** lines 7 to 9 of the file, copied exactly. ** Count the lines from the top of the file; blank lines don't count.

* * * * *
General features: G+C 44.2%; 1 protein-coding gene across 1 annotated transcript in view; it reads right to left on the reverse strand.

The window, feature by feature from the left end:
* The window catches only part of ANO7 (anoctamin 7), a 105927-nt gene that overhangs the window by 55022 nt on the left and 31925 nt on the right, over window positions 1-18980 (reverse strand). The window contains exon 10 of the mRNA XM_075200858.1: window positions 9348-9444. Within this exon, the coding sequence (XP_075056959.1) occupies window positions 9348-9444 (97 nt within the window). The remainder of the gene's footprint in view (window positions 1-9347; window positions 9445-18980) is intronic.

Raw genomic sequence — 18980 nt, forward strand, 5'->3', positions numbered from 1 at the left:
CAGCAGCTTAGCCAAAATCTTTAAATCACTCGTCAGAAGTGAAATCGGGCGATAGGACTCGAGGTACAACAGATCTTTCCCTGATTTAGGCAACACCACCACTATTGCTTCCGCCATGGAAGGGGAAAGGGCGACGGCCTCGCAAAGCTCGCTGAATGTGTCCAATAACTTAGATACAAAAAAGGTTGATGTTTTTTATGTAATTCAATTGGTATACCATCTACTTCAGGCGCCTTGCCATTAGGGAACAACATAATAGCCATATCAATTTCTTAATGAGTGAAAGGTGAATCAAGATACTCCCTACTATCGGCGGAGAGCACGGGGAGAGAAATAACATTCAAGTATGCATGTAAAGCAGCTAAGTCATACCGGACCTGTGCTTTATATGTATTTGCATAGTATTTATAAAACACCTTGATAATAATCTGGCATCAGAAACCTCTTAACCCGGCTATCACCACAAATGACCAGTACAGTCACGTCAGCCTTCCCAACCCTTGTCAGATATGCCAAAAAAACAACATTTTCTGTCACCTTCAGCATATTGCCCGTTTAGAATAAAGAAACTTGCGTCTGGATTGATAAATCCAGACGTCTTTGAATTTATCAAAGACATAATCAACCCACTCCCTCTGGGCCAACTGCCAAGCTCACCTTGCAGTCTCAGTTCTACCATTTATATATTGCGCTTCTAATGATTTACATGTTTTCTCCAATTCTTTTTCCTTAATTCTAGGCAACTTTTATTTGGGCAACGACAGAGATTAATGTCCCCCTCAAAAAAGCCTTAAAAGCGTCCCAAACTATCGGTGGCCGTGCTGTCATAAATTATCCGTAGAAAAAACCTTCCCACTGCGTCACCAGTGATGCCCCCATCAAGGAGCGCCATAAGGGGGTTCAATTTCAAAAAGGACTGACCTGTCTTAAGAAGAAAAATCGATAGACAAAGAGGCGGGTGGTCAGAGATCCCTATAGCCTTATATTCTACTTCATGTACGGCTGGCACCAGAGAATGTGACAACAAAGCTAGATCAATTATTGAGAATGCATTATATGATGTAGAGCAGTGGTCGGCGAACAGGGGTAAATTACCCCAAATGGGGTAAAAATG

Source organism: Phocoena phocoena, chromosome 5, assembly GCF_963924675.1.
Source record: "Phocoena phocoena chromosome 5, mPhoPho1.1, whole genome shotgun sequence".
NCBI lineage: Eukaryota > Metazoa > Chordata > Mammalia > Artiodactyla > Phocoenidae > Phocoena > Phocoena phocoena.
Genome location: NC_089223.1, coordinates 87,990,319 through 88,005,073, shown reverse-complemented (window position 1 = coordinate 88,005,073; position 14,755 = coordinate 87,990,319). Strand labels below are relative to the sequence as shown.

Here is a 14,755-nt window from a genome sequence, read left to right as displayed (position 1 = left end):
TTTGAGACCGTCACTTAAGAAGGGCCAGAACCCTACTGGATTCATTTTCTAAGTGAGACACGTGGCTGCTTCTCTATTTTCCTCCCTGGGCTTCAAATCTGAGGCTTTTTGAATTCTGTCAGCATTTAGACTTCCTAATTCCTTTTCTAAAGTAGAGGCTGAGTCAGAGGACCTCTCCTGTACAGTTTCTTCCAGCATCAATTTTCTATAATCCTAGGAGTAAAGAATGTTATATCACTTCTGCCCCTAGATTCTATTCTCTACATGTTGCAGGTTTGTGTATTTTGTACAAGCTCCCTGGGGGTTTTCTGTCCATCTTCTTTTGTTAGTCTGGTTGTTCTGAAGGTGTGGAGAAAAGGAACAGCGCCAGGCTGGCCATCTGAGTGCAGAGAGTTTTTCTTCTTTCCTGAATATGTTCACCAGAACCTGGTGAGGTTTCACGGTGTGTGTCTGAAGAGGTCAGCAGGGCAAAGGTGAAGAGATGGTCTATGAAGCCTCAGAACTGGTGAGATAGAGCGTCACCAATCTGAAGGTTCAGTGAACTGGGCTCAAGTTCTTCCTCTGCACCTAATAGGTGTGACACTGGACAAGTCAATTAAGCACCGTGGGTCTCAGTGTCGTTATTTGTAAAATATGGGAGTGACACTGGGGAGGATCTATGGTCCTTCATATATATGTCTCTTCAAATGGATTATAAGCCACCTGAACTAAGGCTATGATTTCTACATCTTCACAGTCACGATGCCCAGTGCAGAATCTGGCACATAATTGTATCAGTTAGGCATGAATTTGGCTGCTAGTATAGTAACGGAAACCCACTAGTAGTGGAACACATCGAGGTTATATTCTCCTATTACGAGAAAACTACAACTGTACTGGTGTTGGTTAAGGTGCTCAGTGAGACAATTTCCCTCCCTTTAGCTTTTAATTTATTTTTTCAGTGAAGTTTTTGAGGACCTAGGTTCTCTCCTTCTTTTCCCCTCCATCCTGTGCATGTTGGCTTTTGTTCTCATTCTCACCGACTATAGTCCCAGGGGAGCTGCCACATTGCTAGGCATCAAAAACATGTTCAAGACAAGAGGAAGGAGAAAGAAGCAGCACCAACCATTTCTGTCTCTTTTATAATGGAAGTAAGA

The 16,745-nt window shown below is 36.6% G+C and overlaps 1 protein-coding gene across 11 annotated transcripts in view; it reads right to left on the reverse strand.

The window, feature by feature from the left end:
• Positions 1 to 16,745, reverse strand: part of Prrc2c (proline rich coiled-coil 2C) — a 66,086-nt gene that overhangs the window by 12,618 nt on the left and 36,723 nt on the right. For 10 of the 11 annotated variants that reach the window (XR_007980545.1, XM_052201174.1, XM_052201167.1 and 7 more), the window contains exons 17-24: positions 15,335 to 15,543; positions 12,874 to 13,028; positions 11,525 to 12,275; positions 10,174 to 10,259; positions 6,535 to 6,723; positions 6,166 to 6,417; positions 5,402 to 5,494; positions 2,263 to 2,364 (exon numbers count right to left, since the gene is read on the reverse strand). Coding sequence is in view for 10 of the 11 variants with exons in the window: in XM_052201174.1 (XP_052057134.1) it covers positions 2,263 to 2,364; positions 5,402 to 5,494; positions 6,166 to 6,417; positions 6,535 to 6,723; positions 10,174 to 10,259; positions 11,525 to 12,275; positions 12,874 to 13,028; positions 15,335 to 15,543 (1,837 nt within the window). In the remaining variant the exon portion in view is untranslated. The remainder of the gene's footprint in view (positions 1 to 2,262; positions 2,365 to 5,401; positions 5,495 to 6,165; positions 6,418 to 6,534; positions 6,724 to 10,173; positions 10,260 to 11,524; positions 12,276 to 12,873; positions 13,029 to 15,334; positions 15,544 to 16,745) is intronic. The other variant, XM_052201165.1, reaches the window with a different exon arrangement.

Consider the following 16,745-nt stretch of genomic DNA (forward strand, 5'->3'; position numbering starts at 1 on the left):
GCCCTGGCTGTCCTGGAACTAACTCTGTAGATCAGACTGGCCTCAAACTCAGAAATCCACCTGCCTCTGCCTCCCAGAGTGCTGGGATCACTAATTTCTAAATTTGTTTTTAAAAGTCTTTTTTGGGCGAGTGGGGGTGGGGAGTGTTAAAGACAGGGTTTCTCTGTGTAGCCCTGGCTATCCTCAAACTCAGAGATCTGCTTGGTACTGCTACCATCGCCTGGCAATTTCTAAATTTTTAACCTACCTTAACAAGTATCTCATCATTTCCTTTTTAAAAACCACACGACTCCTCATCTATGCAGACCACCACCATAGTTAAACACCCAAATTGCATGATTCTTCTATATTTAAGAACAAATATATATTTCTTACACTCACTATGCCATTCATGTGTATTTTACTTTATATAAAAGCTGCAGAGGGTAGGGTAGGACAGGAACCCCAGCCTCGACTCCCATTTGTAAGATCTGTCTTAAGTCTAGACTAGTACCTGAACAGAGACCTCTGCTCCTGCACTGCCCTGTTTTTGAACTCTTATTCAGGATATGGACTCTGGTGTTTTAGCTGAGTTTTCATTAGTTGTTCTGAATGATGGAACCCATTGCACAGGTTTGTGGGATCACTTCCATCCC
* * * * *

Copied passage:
Source record: "Phocoena phocoena chromosome 5, mPhoPho1.1, whole genome shotgun sequence".
NCBI lineage: Eukaryota > Metazoa > Chordata > Mammalia > Artiodactyla > Phocoenidae > Phocoena > Phocoena phocoena.
Genome location: NC_089223.1, coordinates 87,990,319 through 88,005,073, shown reverse-complemented (window position 1 = coordinate 88,005,073; position 14,755 = coordinate 87,990,319). Strand labels below are relative to the sequence as shown.